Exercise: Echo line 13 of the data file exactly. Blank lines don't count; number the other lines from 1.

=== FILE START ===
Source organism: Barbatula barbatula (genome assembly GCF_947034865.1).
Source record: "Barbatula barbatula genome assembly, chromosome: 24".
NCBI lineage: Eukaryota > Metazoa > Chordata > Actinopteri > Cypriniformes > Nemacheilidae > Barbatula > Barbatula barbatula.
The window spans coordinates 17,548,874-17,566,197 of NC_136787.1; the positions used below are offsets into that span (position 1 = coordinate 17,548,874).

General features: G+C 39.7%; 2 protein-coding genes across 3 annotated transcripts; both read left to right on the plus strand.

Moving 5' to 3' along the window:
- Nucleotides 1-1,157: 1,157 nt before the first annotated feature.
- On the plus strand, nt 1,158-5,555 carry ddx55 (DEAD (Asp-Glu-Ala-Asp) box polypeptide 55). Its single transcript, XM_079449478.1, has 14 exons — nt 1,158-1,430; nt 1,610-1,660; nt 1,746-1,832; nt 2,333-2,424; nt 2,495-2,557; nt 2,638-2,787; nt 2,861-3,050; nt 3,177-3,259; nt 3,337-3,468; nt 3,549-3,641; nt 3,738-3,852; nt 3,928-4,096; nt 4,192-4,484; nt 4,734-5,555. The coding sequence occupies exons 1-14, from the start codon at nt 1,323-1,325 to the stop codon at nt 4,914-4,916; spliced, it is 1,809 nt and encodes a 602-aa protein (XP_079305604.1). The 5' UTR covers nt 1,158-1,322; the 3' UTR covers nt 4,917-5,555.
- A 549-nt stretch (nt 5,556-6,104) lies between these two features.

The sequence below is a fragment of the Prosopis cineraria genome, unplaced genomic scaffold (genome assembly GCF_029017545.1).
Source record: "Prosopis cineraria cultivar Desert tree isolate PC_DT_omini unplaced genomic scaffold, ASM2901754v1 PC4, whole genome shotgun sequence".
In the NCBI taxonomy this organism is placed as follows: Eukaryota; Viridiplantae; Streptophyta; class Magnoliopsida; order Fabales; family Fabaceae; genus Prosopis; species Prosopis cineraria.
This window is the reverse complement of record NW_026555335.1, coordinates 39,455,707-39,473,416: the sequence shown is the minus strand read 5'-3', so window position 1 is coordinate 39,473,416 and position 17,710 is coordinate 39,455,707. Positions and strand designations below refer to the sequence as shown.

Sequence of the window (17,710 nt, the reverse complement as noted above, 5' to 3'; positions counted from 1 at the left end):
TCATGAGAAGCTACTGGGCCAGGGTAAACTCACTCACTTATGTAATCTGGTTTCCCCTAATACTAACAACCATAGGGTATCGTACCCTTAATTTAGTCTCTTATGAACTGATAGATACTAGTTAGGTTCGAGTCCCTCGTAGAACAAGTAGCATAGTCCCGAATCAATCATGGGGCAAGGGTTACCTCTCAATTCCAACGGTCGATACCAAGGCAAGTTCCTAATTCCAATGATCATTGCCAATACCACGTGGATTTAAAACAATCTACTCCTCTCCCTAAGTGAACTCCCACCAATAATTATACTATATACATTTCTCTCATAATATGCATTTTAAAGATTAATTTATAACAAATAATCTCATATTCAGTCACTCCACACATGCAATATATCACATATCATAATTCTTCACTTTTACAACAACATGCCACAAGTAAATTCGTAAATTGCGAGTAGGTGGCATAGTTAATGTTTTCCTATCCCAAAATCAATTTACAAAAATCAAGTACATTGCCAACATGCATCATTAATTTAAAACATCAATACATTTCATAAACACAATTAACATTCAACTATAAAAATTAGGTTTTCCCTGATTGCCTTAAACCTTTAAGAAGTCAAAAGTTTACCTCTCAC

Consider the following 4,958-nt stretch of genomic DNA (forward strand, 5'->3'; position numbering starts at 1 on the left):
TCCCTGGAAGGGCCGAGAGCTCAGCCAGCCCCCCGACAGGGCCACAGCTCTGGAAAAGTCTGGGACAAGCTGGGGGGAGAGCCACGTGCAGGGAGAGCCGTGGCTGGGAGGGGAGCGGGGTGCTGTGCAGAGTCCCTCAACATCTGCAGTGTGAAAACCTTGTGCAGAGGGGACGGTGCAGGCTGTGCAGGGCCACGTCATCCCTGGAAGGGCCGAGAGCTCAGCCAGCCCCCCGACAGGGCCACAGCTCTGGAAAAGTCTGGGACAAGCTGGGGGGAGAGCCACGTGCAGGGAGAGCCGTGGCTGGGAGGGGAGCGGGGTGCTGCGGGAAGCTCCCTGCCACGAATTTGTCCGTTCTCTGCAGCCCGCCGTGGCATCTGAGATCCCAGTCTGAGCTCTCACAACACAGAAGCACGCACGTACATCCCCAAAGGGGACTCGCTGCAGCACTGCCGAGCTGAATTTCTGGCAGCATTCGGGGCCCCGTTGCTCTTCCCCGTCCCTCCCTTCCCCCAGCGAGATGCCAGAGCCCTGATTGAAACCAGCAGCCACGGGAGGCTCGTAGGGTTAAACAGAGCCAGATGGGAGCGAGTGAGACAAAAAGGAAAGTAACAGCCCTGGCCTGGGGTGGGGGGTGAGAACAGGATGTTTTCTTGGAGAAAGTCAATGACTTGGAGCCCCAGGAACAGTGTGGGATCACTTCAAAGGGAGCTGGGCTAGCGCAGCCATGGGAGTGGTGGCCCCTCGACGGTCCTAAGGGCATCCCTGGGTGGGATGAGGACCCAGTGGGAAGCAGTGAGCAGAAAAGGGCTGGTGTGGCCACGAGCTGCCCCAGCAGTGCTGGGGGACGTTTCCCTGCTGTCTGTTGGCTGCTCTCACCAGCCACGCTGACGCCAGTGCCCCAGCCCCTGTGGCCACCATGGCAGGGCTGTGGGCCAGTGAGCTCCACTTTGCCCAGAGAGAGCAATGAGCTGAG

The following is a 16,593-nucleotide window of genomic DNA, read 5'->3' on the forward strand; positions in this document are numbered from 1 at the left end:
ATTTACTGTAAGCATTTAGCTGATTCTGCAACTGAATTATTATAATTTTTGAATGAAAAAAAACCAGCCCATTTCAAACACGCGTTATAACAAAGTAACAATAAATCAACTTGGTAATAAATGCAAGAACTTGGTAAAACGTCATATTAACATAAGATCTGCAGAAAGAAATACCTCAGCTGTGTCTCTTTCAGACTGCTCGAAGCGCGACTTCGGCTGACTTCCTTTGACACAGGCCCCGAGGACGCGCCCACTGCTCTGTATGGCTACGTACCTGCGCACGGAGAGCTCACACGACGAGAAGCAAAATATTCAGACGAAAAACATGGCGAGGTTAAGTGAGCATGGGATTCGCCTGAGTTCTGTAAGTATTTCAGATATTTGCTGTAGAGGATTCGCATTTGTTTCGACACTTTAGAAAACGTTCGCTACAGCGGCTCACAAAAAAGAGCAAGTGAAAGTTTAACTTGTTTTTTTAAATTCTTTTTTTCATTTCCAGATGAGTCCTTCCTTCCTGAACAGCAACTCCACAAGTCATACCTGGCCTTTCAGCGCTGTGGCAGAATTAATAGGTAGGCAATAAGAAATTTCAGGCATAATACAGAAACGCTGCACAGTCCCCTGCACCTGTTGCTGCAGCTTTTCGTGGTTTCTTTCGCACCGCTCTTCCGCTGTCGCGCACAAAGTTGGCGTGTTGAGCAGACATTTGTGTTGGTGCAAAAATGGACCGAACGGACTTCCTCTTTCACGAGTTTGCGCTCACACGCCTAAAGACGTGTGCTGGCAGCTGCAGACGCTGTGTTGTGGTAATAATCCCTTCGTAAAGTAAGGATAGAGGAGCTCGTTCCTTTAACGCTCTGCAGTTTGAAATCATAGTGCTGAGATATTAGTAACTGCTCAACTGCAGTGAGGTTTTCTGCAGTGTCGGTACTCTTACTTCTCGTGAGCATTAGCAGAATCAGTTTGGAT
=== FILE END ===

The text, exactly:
This window is the reverse complement of record NW_026555335.1, coordinates 39,455,707-39,473,416: the sequence shown is the minus strand read 5'-3', so window position 1 is coordinate 39,473,416 and position 17,710 is coordinate 39,455,707. Positions and strand designations below refer to the sequence as shown.